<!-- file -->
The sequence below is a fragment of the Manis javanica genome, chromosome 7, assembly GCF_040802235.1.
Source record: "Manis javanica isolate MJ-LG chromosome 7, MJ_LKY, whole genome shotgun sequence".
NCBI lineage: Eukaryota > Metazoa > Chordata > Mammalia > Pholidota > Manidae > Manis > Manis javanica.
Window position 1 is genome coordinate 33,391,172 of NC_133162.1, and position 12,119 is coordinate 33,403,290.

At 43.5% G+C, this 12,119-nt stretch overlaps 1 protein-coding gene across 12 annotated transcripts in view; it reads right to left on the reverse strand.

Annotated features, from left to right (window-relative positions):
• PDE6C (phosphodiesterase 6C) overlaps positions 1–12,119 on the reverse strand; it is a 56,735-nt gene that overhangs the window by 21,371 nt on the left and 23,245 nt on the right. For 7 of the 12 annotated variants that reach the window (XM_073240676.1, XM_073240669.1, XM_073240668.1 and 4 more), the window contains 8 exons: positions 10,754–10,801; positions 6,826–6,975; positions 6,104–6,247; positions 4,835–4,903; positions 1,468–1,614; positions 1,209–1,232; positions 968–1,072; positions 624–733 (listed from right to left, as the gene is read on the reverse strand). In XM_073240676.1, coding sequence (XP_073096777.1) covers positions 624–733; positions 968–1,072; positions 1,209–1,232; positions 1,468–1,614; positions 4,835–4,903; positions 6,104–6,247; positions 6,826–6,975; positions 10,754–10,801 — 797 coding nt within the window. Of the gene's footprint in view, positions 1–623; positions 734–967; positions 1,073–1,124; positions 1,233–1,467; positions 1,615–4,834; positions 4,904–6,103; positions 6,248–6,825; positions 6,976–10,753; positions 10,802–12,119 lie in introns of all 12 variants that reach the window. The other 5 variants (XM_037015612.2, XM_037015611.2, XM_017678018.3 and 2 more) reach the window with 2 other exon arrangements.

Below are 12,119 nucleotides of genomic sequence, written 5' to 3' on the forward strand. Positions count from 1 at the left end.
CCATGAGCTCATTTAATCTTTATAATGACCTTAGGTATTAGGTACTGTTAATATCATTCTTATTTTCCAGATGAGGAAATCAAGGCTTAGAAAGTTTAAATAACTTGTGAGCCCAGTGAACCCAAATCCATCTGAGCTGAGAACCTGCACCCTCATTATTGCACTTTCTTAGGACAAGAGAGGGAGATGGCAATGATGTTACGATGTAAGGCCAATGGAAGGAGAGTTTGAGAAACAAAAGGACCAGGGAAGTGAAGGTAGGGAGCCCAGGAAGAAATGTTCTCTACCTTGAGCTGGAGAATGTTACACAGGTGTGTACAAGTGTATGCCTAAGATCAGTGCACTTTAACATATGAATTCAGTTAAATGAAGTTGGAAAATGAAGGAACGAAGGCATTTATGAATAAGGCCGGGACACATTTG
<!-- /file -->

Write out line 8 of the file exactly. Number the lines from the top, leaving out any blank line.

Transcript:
Below are 12,119 nucleotides of genomic sequence, written 5' to 3' on the forward strand. Positions count from 1 at the left end.